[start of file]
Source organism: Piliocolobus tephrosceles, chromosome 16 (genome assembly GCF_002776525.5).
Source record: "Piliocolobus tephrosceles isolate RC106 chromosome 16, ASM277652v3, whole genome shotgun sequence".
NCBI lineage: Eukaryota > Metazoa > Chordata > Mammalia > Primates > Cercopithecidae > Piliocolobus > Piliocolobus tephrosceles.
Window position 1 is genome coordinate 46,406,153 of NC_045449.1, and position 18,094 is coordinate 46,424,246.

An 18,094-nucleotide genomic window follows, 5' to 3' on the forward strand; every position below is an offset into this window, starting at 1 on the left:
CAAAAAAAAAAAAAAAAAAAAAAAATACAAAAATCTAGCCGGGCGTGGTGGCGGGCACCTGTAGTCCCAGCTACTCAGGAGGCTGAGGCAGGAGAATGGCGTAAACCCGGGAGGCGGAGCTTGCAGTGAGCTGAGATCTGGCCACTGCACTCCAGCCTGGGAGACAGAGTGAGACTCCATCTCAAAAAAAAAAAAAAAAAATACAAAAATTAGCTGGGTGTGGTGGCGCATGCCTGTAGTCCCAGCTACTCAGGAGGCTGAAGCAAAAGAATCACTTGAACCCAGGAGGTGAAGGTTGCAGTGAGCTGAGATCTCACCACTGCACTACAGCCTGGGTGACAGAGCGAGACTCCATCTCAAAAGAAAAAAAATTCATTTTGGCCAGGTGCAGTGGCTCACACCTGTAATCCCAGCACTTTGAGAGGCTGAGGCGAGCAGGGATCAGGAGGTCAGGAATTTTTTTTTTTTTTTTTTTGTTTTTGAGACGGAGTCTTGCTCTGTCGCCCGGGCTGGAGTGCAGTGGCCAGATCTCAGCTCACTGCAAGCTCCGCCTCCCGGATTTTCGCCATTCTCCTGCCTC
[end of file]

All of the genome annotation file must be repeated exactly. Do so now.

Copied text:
Source organism: Piliocolobus tephrosceles, chromosome 16 (genome assembly GCF_002776525.5).
Source record: "Piliocolobus tephrosceles isolate RC106 chromosome 16, ASM277652v3, whole genome shotgun sequence".
NCBI lineage: Eukaryota > Metazoa > Chordata > Mammalia > Primates > Cercopithecidae > Piliocolobus > Piliocolobus tephrosceles.
Window position 1 is genome coordinate 46,406,153 of NC_045449.1, and position 18,094 is coordinate 46,424,246.

An 18,094-nucleotide genomic window follows, 5' to 3' on the forward strand; every position below is an offset into this window, starting at 1 on the left:
CAAAAAAAAAAAAAAAAAAAAAAAATACAAAAATCTAGCCGGGCGTGGTGGCGGGCACCTGTAGTCCCAGCTACTCAGGAGGCTGAGGCAGGAGAATGGCGTAAACCCGGGAGGCGGAGCTTGCAGTGAGCTGAGATCTGGCCACTGCACTCCAGCCTGGGAGACAGAGTGAGACTCCATCTCAAAAAAAAAAAAAAAAAATACAAAAATTAGCTGGGTGTGGTGGCGCATGCCTGTAGTCCCAGCTACTCAGGAGGCTGAAGCAAAAGAATCACTTGAACCCAGGAGGTGAAGGTTGCAGTGAGCTGAGATCTCACCACTGCACTACAGCCTGGGTGACAGAGCGAGACTCCATCTCAAAAGAAAAAAAATTCATTTTGGCCAGGTGCAGTGGCTCACACCTGTAATCCCAGCACTTTGAGAGGCTGAGGCGAGCAGGGATCAGGAGGTCAGGAATTTTTTTTTTTTTTTTTTTGTTTTTGAGACGGAGTCTTGCTCTGTCGCCCGGGCTGGAGTGCAGTGGCCAGATCTCAGCTCACTGCAAGCTCCGCCTCCCGGATTTTCGCCATTCTCCTGCCTC